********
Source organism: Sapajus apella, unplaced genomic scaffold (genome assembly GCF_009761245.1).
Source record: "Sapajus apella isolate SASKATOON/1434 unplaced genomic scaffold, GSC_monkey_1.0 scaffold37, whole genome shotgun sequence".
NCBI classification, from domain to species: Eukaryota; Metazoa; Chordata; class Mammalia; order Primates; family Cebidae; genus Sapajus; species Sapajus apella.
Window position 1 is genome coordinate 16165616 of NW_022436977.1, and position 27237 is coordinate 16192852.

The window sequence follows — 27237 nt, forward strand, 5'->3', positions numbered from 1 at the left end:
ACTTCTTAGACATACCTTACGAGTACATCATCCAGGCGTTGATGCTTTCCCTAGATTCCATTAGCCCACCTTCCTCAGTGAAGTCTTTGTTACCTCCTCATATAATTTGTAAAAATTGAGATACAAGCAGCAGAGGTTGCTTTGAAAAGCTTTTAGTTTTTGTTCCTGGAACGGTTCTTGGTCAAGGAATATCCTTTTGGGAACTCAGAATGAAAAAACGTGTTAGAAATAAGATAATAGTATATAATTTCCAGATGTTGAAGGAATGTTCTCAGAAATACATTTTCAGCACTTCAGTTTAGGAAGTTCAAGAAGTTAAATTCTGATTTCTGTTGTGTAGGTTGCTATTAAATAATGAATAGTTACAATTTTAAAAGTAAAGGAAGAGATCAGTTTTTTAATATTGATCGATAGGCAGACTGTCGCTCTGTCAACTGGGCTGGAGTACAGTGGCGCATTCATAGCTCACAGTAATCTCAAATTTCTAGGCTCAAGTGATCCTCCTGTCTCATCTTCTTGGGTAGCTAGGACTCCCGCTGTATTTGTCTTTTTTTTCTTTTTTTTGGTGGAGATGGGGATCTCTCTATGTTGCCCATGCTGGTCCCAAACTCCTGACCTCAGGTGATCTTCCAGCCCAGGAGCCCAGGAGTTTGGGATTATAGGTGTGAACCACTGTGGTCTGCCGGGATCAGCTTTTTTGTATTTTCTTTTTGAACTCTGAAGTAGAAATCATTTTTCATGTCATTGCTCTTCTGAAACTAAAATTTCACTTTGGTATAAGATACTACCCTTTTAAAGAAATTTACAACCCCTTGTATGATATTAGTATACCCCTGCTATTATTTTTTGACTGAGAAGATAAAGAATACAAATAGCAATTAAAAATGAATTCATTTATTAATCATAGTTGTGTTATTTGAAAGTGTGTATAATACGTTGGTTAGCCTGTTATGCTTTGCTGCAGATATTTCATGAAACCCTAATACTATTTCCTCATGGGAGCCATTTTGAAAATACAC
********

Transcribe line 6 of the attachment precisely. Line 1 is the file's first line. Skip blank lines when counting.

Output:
ACTTCTTAGACATACCTTACGAGTACATCATCCAGGCGTTGATGCTTTCCCTAGATTCCATTAGCCCACCTTCCTCAGTGAAGTCTTTGTTACCTCCTCATATAATTTGTAAAAATTGAGATACAAGCAGCAGAGGTTGCTTTGAAAAGCTTTTAGTTTTTGTTCCTGGAACGGTTCTTGGTCAAGGAATATCCTTTTGGGAACTCAGAATGAAAAAACGTGTTAGAAATAAGATAATAGTATATAATTTCCAGATGTTGAAGGAATGTTCTCAGAAATACATTTTCAGCACTTCAGTTTAGGAAGTTCAAGAAGTTAAATTCTGATTTCTGTTGTGTAGGTTGCTATTAAATAATGAATAGTTACAATTTTAAAAGTAAAGGAAGAGATCAGTTTTTTAATATTGATCGATAGGCAGACTGTCGCTCTGTCAACTGGGCTGGAGTACAGTGGCGCATTCATAGCTCACAGTAATCTCAAATTTCTAGGCTCAAGTGATCCTCCTGTCTCATCTTCTTGGGTAGCTAGGACTCCCGCTGTATTTGTCTTTTTTTTCTTTTTTTTGGTGGAGATGGGGATCTCTCTATGTTGCCCATGCTGGTCCCAAACTCCTGACCTCAGGTGATCTTCCAGCCCAGGAGCCCAGGAGTTTGGGATTATAGGTGTGAACCACTGTGGTCTGCCGGGATCAGCTTTTTTGTATTTTCTTTTTGAACTCTGAAGTAGAAATCATTTTTCATGTCATTGCTCTTCTGAAACTAAAATTTCACTTTGGTATAAGATACTACCCTTTTAAAGAAATTTACAACCCCTTGTATGATATTAGTATACCCCTGCTATTATTTTTTGACTGAGAAGATAAAGAATACAAATAGCAATTAAAAATGAATTCATTTATTAATCATAGTTGTGTTATTTGAAAGTGTGTATAATACGTTGGTTAGCCTGTTATGCTTTGCTGCAGATATTTCATGAAACCCTAATACTATTTCCTCATGGGAGCCATTTTGAAAATACAC